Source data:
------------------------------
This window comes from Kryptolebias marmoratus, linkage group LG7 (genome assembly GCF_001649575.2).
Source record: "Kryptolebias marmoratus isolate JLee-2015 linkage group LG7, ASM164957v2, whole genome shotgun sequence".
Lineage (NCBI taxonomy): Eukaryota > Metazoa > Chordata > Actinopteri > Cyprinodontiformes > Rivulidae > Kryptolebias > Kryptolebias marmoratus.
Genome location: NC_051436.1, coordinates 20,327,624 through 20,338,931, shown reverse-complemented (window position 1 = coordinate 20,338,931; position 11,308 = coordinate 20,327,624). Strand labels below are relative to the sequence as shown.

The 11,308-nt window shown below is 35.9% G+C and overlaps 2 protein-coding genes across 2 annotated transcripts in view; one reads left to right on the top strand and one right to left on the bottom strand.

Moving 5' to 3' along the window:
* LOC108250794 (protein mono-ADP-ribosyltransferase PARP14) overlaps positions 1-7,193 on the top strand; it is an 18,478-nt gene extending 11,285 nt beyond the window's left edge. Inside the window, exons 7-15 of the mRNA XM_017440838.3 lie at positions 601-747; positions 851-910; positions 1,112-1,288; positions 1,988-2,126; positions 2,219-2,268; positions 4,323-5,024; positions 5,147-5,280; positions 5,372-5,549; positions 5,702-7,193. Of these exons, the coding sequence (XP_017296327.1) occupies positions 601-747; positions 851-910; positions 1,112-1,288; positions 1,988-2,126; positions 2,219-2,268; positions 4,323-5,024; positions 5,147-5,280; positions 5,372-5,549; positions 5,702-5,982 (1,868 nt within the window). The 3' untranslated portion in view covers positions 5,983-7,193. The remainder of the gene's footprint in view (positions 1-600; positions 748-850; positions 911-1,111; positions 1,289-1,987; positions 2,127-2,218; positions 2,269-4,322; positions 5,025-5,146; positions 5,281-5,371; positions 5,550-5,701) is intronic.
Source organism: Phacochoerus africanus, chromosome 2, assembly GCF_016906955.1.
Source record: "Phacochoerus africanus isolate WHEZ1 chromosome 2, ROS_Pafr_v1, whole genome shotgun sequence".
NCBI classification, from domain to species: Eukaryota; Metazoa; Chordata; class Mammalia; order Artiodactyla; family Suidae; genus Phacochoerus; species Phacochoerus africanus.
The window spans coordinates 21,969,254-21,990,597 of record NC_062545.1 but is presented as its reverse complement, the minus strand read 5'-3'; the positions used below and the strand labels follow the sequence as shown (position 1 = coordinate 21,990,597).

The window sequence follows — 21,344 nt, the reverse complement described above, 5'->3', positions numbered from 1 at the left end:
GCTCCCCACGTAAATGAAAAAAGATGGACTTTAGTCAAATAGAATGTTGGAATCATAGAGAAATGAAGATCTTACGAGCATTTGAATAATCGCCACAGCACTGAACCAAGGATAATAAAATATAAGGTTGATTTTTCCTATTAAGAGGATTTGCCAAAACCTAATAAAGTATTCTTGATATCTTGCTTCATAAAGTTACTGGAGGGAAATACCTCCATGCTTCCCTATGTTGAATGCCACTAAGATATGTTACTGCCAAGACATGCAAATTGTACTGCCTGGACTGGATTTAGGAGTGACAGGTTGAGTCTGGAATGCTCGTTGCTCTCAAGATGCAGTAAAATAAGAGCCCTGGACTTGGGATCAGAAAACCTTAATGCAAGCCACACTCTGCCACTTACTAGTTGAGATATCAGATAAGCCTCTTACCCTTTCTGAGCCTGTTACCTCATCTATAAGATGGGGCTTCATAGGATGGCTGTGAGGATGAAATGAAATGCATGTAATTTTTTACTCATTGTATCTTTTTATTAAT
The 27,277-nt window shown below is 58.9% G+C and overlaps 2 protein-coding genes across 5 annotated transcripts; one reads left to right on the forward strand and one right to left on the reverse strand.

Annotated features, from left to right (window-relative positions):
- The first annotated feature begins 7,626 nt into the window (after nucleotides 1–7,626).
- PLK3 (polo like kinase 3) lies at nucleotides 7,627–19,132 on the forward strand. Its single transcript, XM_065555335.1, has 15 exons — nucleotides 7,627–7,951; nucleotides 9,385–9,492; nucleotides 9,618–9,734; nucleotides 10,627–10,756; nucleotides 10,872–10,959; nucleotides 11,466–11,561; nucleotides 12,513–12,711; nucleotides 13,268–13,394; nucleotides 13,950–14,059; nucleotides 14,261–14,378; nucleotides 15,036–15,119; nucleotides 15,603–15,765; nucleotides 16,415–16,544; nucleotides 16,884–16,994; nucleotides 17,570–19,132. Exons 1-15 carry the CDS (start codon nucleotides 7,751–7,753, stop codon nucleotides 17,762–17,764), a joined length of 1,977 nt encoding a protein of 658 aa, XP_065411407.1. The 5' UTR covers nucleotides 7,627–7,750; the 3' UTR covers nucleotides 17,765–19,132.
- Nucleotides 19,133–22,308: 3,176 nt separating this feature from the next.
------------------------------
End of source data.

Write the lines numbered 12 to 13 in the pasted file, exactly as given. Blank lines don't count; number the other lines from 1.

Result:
The window sequence follows — 21,344 nt, the reverse complement described above, 5'->3', positions numbered from 1 at the left end:
GCTCCCCACGTAAATGAAAAAAGATGGACTTTAGTCAAATAGAATGTTGGAATCATAGAGAAATGAAGATCTTACGAGCATTTGAATAATCGCCACAGCACTGAACCAAGGATAATAAAATATAAGGTTGATTTTTCCTATTAAGAGGATTTGCCAAAACCTAATAAAGTATTCTTGATATCTTGCTTCATAAAGTTACTGGAGGGAAATACCTCCATGCTTCCCTATGTTGAATGCCACTAAGATATGTTACTGCCAAGACATGCAAATTGTACTGCCTGGACTGGATTTAGGAGTGACAGGTTGAGTCTGGAATGCTCGTTGCTCTCAAGATGCAGTAAAATAAGAGCCCTGGACTTGGGATCAGAAAACCTTAATGCAAGCCACACTCTGCCACTTACTAGTTGAGATATCAGATAAGCCTCTTACCCTTTCTGAGCCTGTTACCTCATCTATAAGATGGGGCTTCATAGGATGGCTGTGAGGATGAAATGAAATGCATGTAATTTTTTACTCATTGTATCTTTTTATTAAT